Last week I emailed a rep from the Army and told them about my blog. They emailed me back with some great information. I am copying the email. This is good stuff. Be sure to read it and share it with everyone.
How to report an imposter Facebook profile: https://www.facebook.com/help/contact/?id=242798935802519
Answers to frequently asked questions:
- Soldiers and their loved ones are not charged money so that the Soldier can go on leave.
- Soldiers are not charged money for secure communications or leave.
- Soldiers do not need permission to get married.
- Soldiers emails are in this format: email@example.com
- Soldiers have medical insurance, which pays for their medical costs when treated at civilian health care facilities worldwide – family and friends do not need to pay their medical expenses.
- Military aircraft are not used to transport Privately Owned Vehicles.
- Army financial offices are not used to help Soldiers buy or sell items of any kind.
- Soldiers deployed to Combat Zones do not need to solicit money from the public to feed or house themselves or their troops.
- Deployed Soldiers do not find large unclaimed sums of money and need your help to get that money out of the country.
Anyone who tells you one of the above-listed conditions/circumstances is true is likely posing as a Soldier and trying to steal money from you.
We would urge you to immediately cease all contact with this individual. If you would like further help reporting a fraudulent social media account, please reply with a link to their profile, and it will be forwarded to the proper point of contact.
For more information on avoiding online scams and to report this crime, please see the following sites and articles:
This article may help clarify some of the tricks social media scammers try to use to take advantage of people: https://www.army.mil/article/61432/
CID advises vigilance against 'romance scams,' scammers impersonating Soldiers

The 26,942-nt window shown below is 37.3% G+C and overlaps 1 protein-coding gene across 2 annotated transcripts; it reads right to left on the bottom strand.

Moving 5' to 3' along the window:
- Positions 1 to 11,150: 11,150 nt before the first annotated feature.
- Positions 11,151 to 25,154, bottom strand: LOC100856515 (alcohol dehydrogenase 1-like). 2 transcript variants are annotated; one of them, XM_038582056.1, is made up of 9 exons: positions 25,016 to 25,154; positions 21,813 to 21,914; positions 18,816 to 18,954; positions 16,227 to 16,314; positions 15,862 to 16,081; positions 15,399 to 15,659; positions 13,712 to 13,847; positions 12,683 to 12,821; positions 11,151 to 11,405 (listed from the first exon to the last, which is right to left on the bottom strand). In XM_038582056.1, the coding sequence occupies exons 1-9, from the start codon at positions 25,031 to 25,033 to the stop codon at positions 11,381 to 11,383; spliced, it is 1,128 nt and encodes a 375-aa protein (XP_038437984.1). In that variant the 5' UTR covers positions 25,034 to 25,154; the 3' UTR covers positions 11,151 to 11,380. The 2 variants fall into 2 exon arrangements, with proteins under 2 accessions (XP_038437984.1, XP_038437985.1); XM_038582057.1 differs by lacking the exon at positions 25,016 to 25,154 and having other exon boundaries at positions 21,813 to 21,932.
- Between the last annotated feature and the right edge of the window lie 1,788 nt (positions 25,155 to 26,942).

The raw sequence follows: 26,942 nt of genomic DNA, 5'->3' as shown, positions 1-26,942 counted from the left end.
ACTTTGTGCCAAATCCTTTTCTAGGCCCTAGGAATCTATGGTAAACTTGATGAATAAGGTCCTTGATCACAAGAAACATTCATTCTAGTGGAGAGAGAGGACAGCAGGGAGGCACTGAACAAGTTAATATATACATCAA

FBI Internet Crime Complaint Center: http://www.ic3.gov/default.aspx
U.S. Army investigators warn public against romance scams: https://www.army.mil/article/130861/?from=CUemail
DOD warns troops, families to be cyber crime smart http://www.army.mil/article/145060/?from=CUemail
Use caution with social networking
Please see our frequently asked questions section under scams and legal issues. http://www.army.mil/faq/ or visit http://www.cid.army.mil/.
If someone would like to report a crime, is the victim of a crime, has information about a crime, or would like to speak with a CID Special Agent, contact the local CID Office or call 1-844-ARMY-CID (844-276-9243). You can also email CID at firstname.lastname@example.org.
How to report a crime to Army CID: http://www.army.mil/article/140588/?from=cuemail
The challenge with most scams is determining if an individual is a legitimate member of the US Army. Based on the Privacy Act of 1974, we cannot provide this information. If concerned about a scam you may contact the Better Business Bureau (if it involves a solicitation for money), or local law enforcement. If you're involved in a Facebook or dating site scam, you are free to contact the Criminal Investigation Division of the US Army. You may contact the Criminal Investigation Division at http://www.cid.army.mil/The Servicemembers Civil Relief Act website has a request form to obtain this information: https://www.dmdc.osd.mil/appj/scra/scraHome.do
www.Army.mil Web Team
Digital Media Division
Office of the Chief of Public Affairs